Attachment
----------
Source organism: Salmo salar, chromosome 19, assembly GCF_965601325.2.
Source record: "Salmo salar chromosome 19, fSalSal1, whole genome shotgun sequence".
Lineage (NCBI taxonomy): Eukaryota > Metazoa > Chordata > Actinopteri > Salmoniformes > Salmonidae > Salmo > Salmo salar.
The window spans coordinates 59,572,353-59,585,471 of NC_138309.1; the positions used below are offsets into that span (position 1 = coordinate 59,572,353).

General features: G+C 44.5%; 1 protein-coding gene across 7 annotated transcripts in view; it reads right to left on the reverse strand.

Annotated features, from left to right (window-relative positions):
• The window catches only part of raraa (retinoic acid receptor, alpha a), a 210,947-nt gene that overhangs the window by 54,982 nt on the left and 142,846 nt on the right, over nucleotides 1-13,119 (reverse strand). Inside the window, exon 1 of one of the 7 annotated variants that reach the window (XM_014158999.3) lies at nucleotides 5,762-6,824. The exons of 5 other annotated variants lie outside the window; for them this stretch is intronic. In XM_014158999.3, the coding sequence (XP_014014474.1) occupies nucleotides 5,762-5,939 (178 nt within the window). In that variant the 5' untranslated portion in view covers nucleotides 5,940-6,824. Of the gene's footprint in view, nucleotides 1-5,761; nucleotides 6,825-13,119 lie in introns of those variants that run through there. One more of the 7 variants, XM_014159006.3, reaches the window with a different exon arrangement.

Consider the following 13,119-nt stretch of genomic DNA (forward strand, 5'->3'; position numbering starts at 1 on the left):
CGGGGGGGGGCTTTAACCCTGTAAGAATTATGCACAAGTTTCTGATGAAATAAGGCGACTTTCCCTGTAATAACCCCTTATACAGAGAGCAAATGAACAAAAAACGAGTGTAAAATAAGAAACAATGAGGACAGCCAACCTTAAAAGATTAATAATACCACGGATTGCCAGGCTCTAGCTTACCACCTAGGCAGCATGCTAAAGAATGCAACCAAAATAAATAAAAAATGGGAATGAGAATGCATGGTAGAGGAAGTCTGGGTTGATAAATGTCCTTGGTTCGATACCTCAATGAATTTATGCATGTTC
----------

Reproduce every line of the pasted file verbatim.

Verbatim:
Source organism: Salmo salar, chromosome 19, assembly GCF_965601325.2.
Source record: "Salmo salar chromosome 19, fSalSal1, whole genome shotgun sequence".
Lineage (NCBI taxonomy): Eukaryota > Metazoa > Chordata > Actinopteri > Salmoniformes > Salmonidae > Salmo > Salmo salar.
The window spans coordinates 59,572,353-59,585,471 of NC_138309.1; the positions used below are offsets into that span (position 1 = coordinate 59,572,353).

General features: G+C 44.5%; 1 protein-coding gene across 7 annotated transcripts in view; it reads right to left on the reverse strand.

Annotated features, from left to right (window-relative positions):
• The window catches only part of raraa (retinoic acid receptor, alpha a), a 210,947-nt gene that overhangs the window by 54,982 nt on the left and 142,846 nt on the right, over nucleotides 1-13,119 (reverse strand). Inside the window, exon 1 of one of the 7 annotated variants that reach the window (XM_014158999.3) lies at nucleotides 5,762-6,824. The exons of 5 other annotated variants lie outside the window; for them this stretch is intronic. In XM_014158999.3, the coding sequence (XP_014014474.1) occupies nucleotides 5,762-5,939 (178 nt within the window). In that variant the 5' untranslated portion in view covers nucleotides 5,940-6,824. Of the gene's footprint in view, nucleotides 1-5,761; nucleotides 6,825-13,119 lie in introns of those variants that run through there. One more of the 7 variants, XM_014159006.3, reaches the window with a different exon arrangement.

Consider the following 13,119-nt stretch of genomic DNA (forward strand, 5'->3'; position numbering starts at 1 on the left):
CGGGGGGGGGCTTTAACCCTGTAAGAATTATGCACAAGTTTCTGATGAAATAAGGCGACTTTCCCTGTAATAACCCCTTATACAGAGAGCAAATGAACAAAAAACGAGTGTAAAATAAGAAACAATGAGGACAGCCAACCTTAAAAGATTAATAATACCACGGATTGCCAGGCTCTAGCTTACCACCTAGGCAGCATGCTAAAGAATGCAACCAAAATAAATAAAAAATGGGAATGAGAATGCATGGTAGAGGAAGTCTGGGTTGATAAATGTCCTTGGTTCGATACCTCAATGAATTTATGCATGTTC